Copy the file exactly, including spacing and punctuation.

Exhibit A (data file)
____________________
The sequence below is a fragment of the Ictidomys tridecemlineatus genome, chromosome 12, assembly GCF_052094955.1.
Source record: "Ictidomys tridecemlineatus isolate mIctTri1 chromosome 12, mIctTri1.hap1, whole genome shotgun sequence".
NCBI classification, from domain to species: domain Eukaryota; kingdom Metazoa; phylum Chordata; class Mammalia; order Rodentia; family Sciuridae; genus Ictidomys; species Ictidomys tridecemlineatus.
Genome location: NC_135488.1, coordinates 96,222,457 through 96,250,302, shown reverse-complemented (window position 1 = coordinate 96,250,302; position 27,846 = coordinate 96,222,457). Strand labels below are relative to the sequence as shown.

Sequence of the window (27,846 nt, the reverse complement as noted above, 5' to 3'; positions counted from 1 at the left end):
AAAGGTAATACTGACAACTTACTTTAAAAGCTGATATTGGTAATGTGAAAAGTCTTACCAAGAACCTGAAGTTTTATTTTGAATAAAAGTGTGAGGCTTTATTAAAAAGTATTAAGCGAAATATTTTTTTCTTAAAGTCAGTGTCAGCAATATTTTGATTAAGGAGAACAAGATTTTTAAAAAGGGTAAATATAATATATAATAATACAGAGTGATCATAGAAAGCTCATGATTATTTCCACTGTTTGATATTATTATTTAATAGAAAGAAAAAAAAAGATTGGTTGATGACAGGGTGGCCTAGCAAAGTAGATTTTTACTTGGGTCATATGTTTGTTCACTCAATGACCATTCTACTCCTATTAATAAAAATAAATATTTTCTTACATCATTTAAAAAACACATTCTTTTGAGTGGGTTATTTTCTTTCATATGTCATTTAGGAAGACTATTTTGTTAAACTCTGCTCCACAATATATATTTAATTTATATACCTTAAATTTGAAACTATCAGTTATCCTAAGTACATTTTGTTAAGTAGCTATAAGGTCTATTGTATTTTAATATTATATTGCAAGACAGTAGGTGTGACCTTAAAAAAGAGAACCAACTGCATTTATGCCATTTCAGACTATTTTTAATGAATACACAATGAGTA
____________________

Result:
The sequence below is a fragment of the Ictidomys tridecemlineatus genome, chromosome 12, assembly GCF_052094955.1.
Source record: "Ictidomys tridecemlineatus isolate mIctTri1 chromosome 12, mIctTri1.hap1, whole genome shotgun sequence".
NCBI classification, from domain to species: domain Eukaryota; kingdom Metazoa; phylum Chordata; class Mammalia; order Rodentia; family Sciuridae; genus Ictidomys; species Ictidomys tridecemlineatus.
Genome location: NC_135488.1, coordinates 96,222,457 through 96,250,302, shown reverse-complemented (window position 1 = coordinate 96,250,302; position 27,846 = coordinate 96,222,457). Strand labels below are relative to the sequence as shown.

Sequence of the window (27,846 nt, the reverse complement as noted above, 5' to 3'; positions counted from 1 at the left end):
AAAGGTAATACTGACAACTTACTTTAAAAGCTGATATTGGTAATGTGAAAAGTCTTACCAAGAACCTGAAGTTTTATTTTGAATAAAAGTGTGAGGCTTTATTAAAAAGTATTAAGCGAAATATTTTTTTCTTAAAGTCAGTGTCAGCAATATTTTGATTAAGGAGAACAAGATTTTTAAAAAGGGTAAATATAATATATAATAATACAGAGTGATCATAGAAAGCTCATGATTATTTCCACTGTTTGATATTATTATTTAATAGAAAGAAAAAAAAAGATTGGTTGATGACAGGGTGGCCTAGCAAAGTAGATTTTTACTTGGGTCATATGTTTGTTCACTCAATGACCATTCTACTCCTATTAATAAAAATAAATATTTTCTTACATCATTTAAAAAACACATTCTTTTGAGTGGGTTATTTTCTTTCATATGTCATTTAGGAAGACTATTTTGTTAAACTCTGCTCCACAATATATATTTAATTTATATACCTTAAATTTGAAACTATCAGTTATCCTAAGTACATTTTGTTAAGTAGCTATAAGGTCTATTGTATTTTAATATTATATTGCAAGACAGTAGGTGTGACCTTAAAAAAGAGAACCAACTGCATTTATGCCATTTCAGACTATTTTTAATGAATACACAATGAGTA